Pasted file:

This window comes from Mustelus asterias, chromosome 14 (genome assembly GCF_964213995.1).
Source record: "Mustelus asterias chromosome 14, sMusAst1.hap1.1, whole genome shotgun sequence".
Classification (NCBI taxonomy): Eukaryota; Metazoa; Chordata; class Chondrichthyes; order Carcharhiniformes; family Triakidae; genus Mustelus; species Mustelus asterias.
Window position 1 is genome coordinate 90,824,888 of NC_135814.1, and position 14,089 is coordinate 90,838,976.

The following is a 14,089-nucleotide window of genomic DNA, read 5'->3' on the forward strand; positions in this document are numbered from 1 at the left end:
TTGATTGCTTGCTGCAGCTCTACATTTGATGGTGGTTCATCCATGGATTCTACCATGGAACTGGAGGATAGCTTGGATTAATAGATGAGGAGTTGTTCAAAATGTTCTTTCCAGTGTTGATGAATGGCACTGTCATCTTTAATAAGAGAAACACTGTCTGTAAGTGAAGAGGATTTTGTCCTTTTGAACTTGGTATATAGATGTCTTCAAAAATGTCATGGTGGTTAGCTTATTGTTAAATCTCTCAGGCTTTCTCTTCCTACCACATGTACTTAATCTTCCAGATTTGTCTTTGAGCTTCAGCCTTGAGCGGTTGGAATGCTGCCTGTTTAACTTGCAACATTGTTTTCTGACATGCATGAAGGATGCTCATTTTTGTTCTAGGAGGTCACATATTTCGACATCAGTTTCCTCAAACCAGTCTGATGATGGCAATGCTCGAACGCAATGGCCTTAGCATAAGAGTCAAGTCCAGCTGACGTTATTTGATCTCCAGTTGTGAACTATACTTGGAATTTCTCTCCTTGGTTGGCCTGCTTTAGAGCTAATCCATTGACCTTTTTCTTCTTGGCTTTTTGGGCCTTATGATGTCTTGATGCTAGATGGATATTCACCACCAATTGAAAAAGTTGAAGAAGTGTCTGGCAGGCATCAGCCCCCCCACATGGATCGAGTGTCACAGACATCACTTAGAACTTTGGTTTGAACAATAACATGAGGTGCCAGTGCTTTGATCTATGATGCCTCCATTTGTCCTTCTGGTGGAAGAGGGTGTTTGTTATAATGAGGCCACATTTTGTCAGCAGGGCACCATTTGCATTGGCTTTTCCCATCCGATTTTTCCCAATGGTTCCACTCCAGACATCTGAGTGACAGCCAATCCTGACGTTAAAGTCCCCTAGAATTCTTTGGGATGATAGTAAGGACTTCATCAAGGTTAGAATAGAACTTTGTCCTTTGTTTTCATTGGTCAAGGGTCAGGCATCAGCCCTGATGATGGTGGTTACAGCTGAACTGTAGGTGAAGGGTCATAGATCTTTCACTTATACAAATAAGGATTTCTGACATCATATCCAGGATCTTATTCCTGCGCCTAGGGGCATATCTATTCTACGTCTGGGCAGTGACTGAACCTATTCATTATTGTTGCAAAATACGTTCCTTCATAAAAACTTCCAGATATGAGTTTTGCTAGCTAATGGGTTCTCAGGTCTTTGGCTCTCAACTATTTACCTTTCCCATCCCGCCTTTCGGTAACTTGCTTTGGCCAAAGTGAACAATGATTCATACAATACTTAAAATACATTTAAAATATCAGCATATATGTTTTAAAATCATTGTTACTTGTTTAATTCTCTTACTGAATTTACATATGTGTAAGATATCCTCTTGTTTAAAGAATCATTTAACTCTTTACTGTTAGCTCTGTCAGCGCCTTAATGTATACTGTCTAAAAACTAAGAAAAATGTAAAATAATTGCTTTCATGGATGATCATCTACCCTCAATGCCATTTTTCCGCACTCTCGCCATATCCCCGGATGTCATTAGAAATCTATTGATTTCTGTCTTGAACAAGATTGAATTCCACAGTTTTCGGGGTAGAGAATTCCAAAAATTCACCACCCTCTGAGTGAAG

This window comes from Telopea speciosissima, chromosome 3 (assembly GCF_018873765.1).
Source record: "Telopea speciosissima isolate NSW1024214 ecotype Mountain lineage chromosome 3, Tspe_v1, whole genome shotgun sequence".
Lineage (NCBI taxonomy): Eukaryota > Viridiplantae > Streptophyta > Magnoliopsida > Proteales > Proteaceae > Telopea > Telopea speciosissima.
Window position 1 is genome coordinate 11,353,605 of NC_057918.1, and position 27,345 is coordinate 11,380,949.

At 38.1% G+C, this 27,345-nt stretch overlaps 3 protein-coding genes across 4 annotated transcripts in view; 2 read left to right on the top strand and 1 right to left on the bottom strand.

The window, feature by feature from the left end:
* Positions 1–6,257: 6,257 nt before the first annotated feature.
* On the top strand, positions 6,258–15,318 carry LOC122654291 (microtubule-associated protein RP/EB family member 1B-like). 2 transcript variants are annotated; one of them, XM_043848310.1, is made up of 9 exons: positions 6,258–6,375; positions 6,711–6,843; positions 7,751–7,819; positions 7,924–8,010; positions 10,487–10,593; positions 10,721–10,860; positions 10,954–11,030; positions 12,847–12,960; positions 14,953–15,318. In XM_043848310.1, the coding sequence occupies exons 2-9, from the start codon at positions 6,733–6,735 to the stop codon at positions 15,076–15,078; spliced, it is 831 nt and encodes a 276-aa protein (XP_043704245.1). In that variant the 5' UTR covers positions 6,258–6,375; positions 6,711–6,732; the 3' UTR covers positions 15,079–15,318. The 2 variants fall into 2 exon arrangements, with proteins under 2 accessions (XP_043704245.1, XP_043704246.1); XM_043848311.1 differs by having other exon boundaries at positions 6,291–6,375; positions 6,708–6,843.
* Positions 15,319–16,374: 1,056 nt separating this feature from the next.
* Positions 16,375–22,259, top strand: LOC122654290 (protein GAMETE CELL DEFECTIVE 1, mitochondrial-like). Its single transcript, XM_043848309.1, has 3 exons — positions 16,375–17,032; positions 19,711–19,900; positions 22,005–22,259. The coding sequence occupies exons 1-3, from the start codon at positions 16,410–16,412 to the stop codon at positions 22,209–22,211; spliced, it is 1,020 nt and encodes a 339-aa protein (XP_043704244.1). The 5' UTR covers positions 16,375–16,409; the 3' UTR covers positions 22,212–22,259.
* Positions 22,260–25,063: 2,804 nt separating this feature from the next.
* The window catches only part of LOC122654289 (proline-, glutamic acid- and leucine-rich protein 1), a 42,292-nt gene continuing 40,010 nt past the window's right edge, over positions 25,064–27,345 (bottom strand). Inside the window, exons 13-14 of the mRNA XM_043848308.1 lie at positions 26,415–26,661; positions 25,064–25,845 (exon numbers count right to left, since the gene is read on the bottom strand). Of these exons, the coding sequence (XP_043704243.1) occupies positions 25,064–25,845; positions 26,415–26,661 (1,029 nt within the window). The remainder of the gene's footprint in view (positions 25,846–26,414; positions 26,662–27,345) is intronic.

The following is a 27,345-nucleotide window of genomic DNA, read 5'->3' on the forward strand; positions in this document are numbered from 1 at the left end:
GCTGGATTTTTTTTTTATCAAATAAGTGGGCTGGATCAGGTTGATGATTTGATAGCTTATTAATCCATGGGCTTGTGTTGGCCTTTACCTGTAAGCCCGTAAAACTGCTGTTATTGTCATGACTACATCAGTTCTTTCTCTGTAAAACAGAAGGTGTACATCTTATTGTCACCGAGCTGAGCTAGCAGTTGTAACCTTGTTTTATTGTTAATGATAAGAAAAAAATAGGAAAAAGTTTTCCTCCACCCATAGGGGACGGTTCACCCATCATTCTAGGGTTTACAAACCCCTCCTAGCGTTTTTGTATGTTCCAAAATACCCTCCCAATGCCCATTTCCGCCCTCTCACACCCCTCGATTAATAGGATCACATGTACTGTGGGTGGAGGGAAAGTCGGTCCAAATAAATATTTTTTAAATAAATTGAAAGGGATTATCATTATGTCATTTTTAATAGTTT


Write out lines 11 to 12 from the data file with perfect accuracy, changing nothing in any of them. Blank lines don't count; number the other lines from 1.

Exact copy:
At 38.1% G+C, this 27,345-nt stretch overlaps 3 protein-coding genes across 4 annotated transcripts in view; 2 read left to right on the top strand and 1 right to left on the bottom strand.

The window, feature by feature from the left end: